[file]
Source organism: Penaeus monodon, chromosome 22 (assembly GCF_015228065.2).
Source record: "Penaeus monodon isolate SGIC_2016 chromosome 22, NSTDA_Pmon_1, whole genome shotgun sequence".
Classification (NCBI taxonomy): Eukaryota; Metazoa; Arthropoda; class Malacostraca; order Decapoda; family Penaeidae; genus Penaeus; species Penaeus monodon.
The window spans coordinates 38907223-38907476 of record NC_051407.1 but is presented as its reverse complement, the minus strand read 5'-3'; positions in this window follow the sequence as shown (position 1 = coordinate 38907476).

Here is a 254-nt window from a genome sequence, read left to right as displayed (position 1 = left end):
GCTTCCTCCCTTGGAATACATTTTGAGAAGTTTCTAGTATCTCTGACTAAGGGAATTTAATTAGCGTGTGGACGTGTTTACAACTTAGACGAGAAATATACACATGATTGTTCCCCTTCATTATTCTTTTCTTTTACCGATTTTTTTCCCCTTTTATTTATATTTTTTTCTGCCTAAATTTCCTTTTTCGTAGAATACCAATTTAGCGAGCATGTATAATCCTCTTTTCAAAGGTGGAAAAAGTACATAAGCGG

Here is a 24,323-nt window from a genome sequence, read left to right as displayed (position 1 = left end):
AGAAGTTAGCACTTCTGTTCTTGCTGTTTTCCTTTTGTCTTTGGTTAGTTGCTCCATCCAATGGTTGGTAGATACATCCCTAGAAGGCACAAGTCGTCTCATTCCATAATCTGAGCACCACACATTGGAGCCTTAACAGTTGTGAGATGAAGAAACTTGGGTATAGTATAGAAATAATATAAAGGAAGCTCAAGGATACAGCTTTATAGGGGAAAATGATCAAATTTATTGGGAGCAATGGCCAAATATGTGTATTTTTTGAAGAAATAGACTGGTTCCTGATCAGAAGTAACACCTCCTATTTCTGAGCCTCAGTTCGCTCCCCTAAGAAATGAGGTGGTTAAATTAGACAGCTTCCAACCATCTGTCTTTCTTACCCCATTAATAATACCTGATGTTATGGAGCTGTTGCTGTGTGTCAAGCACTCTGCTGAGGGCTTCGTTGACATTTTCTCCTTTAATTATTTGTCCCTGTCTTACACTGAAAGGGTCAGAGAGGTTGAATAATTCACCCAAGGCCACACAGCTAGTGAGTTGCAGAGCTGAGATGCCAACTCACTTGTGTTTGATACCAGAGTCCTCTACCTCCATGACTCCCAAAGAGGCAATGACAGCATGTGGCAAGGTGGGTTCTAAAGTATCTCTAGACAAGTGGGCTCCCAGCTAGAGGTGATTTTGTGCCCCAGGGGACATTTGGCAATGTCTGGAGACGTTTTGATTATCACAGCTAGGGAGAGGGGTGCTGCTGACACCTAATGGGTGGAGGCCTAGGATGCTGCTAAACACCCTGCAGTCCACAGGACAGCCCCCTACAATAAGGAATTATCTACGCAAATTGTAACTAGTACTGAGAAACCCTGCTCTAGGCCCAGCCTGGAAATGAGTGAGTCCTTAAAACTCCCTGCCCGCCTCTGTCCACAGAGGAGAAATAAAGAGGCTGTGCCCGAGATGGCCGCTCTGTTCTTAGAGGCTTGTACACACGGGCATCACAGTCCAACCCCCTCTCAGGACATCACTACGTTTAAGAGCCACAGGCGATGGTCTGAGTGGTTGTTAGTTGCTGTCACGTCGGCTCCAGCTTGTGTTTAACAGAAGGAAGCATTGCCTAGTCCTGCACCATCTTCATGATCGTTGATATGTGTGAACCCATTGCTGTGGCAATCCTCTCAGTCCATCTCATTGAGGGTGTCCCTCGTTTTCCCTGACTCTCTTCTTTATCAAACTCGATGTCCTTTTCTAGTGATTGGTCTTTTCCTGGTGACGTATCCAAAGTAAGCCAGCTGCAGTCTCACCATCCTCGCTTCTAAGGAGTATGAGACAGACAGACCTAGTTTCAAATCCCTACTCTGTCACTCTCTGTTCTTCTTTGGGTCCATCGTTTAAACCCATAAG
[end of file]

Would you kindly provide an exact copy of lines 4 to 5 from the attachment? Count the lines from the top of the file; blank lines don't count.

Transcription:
The window spans coordinates 38907223-38907476 of record NC_051407.1 but is presented as its reverse complement, the minus strand read 5'-3'; positions in this window follow the sequence as shown (position 1 = coordinate 38907476).

Here is a 254-nt window from a genome sequence, read left to right as displayed (position 1 = left end):